A growing young population, a growing trend towards urbanization and the formalization of African economies mean that the continent offers investors attractive long-term returns and diversification perspectives. After a phase of consolidation, selected countries of the continent will once again take on new impetus. Egypt, for example, suspended the pound from free exchange rates, reduced subsidies and introduced value added tax. Morocco's economy is also on the rise. State industrial enterprises are privatized, unprofitable industries closed, the production of higher value goods and services - for example in the automotive or aircraft supplier sector - promoted and new sales markets in West Africa tapped. Likewise, South Africa shows encouraging signals for the first time after many years with the election of reformist Cyril Ramaphosa as president.

This, in turn, shows that much has changed for the better on the vast continent in recent years. The dynamics in the economy are great. The growth rate of real gross domestic product is more than 5 percent, leaving the developed countries behind. Per capita income also increased significantly. Africa is already in third place behind China and India in terms of this key economic indicator. The World Bank and the IMF also forecast a continuation of this trend for the coming years. Debt reduction, the control of inflation, the formation of foreign currency reserves and infrastructure investment are unleashing new forces in Africa. In particular, there are numerous micro-reforms that provide regional growth impulses. Examples include the liberalization of the telecommunications sector in northern and sub-Saharan Africa or various measures to promote local industrial production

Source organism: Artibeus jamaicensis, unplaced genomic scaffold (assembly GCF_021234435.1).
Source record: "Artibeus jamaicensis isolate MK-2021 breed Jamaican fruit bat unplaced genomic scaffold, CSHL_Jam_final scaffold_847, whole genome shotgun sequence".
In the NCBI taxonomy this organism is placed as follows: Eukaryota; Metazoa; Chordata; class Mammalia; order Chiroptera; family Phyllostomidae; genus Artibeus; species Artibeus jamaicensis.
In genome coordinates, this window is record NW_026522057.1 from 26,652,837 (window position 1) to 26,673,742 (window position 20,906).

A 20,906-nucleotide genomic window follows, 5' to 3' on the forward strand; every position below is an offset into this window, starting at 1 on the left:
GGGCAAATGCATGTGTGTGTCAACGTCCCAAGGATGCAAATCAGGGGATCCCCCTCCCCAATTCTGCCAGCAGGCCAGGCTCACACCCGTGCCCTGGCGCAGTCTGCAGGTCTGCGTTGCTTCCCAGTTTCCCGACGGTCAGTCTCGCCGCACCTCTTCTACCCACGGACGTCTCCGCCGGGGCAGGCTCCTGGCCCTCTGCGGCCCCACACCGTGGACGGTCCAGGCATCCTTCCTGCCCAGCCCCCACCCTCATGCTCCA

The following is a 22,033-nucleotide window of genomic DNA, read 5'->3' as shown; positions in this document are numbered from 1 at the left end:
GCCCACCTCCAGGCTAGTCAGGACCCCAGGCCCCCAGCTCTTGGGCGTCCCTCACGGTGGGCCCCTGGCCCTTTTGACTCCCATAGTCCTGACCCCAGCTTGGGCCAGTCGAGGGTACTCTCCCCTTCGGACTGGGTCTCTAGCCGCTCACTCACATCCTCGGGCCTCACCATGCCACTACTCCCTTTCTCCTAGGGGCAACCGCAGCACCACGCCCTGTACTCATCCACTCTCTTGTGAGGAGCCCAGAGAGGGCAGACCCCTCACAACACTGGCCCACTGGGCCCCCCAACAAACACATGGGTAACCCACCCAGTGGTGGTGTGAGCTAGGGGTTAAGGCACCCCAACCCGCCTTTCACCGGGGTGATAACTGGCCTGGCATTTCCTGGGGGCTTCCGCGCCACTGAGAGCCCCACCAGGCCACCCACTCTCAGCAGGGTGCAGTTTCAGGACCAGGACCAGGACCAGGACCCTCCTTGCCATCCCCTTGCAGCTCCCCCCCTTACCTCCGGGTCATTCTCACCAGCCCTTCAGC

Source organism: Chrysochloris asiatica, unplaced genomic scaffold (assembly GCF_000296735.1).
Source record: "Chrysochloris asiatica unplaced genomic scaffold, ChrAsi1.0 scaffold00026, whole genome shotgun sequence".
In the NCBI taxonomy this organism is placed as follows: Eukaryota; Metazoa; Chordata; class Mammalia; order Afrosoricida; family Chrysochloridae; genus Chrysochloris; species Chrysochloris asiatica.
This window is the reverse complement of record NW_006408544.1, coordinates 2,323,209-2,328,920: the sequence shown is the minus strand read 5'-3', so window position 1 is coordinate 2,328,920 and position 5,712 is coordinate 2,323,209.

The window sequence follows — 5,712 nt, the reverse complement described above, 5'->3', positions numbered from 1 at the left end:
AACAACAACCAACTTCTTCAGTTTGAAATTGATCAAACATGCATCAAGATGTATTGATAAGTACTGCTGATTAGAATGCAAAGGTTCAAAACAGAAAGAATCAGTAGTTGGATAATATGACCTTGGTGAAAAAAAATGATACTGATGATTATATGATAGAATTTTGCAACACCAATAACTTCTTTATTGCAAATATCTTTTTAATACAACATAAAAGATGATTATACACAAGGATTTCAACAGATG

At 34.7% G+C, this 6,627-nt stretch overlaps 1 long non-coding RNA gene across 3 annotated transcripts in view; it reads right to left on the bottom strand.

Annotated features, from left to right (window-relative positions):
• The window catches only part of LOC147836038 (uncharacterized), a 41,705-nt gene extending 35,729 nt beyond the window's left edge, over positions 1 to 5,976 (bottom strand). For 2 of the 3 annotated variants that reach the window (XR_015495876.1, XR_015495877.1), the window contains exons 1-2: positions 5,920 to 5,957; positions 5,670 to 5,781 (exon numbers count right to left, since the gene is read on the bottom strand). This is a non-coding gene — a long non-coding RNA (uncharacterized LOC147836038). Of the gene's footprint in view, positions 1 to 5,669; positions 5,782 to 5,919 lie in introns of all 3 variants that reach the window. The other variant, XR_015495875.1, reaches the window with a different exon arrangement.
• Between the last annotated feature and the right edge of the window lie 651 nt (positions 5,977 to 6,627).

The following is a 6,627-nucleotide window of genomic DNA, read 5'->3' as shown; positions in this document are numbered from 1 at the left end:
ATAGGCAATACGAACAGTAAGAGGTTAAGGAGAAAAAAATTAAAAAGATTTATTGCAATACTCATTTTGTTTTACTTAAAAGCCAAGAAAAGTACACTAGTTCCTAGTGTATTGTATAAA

Still undiscovered stock markets

The political and economic elite of the continent is young and well educated. It opens up long-term structural growth opportunities. These opportunities are increasingly offered in northern and sub-Saharan Africa, regions that investors have neglected so far. If the previous reform efforts continue, African experts expect above-average growth in the long term, especially in the countries of northern and sub-Saharan Africa. This is especially true in the downstream sectors such as banking, insurance, telecommunications and construction.


Especially the emerging equity markets in North and Sub-Saharan Africa have hitherto been hidden from investors. Here, modern stock exchanges have emerged in recent years. So far, not international capital flows, but local investors determine the prices. For this reason, these markets sometimes develop very autonomously. The diversification potential of investing in the region is therefore great. At the same time, it should be kept in mind that investments in emerging markets are also subject to higher fluctuations in value and temporary collapses. Africa is therefore especially suitable as an admixture. Investors should have a multi-year investment horizon.